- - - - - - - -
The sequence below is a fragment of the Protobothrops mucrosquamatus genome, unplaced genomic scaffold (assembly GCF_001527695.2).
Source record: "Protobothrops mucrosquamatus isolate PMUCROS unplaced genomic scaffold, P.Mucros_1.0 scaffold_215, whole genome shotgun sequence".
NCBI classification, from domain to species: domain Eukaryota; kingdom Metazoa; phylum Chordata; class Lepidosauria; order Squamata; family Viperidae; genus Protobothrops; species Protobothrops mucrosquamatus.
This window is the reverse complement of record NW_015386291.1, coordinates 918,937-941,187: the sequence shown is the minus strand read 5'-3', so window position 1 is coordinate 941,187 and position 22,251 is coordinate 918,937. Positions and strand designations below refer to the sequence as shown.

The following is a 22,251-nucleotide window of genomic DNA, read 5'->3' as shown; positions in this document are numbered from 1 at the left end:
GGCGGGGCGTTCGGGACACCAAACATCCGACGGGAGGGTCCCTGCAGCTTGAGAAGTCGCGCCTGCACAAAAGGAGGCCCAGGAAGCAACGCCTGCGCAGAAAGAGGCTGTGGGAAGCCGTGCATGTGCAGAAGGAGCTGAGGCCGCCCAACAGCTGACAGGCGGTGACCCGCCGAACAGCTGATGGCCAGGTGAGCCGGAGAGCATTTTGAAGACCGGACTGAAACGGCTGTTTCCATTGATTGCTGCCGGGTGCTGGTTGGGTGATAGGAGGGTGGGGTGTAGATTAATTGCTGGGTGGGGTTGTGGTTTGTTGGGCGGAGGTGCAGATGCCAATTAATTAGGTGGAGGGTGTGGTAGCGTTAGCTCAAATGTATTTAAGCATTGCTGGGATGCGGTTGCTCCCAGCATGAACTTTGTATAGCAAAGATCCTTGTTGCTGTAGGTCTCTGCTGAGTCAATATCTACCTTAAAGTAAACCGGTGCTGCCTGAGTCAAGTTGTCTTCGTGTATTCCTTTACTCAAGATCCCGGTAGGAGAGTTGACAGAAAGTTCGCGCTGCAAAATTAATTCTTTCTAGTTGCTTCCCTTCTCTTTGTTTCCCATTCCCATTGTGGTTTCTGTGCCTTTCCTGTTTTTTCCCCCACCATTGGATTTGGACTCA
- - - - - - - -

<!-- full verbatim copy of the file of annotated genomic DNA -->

The sequence below is a fragment of the Protobothrops mucrosquamatus genome, unplaced genomic scaffold (assembly GCF_001527695.2).
Source record: "Protobothrops mucrosquamatus isolate PMUCROS unplaced genomic scaffold, P.Mucros_1.0 scaffold_215, whole genome shotgun sequence".
NCBI classification, from domain to species: domain Eukaryota; kingdom Metazoa; phylum Chordata; class Lepidosauria; order Squamata; family Viperidae; genus Protobothrops; species Protobothrops mucrosquamatus.
This window is the reverse complement of record NW_015386291.1, coordinates 918,937-941,187: the sequence shown is the minus strand read 5'-3', so window position 1 is coordinate 941,187 and position 22,251 is coordinate 918,937. Positions and strand designations below refer to the sequence as shown.

The following is a 22,251-nucleotide window of genomic DNA, read 5'->3' as shown; positions in this document are numbered from 1 at the left end:
GGCGGGGCGTTCGGGACACCAAACATCCGACGGGAGGGTCCCTGCAGCTTGAGAAGTCGCGCCTGCACAAAAGGAGGCCCAGGAAGCAACGCCTGCGCAGAAAGAGGCTGTGGGAAGCCGTGCATGTGCAGAAGGAGCTGAGGCCGCCCAACAGCTGACAGGCGGTGACCCGCCGAACAGCTGATGGCCAGGTGAGCCGGAGAGCATTTTGAAGACCGGACTGAAACGGCTGTTTCCATTGATTGCTGCCGGGTGCTGGTTGGGTGATAGGAGGGTGGGGTGTAGATTAATTGCTGGGTGGGGTTGTGGTTTGTTGGGCGGAGGTGCAGATGCCAATTAATTAGGTGGAGGGTGTGGTAGCGTTAGCTCAAATGTATTTAAGCATTGCTGGGATGCGGTTGCTCCCAGCATGAACTTTGTATAGCAAAGATCCTTGTTGCTGTAGGTCTCTGCTGAGTCAATATCTACCTTAAAGTAAACCGGTGCTGCCTGAGTCAAGTTGTCTTCGTGTATTCCTTTACTCAAGATCCCGGTAGGAGAGTTGACAGAAAGTTCGCGCTGCAAAATTAATTCTTTCTAGTTGCTTCCCTTCTCTTTGTTTCCCATTCCCATTGTGGTTTCTGTGCCTTTCCTGTTTTTTCCCCCACCATTGGATTTGGACTCA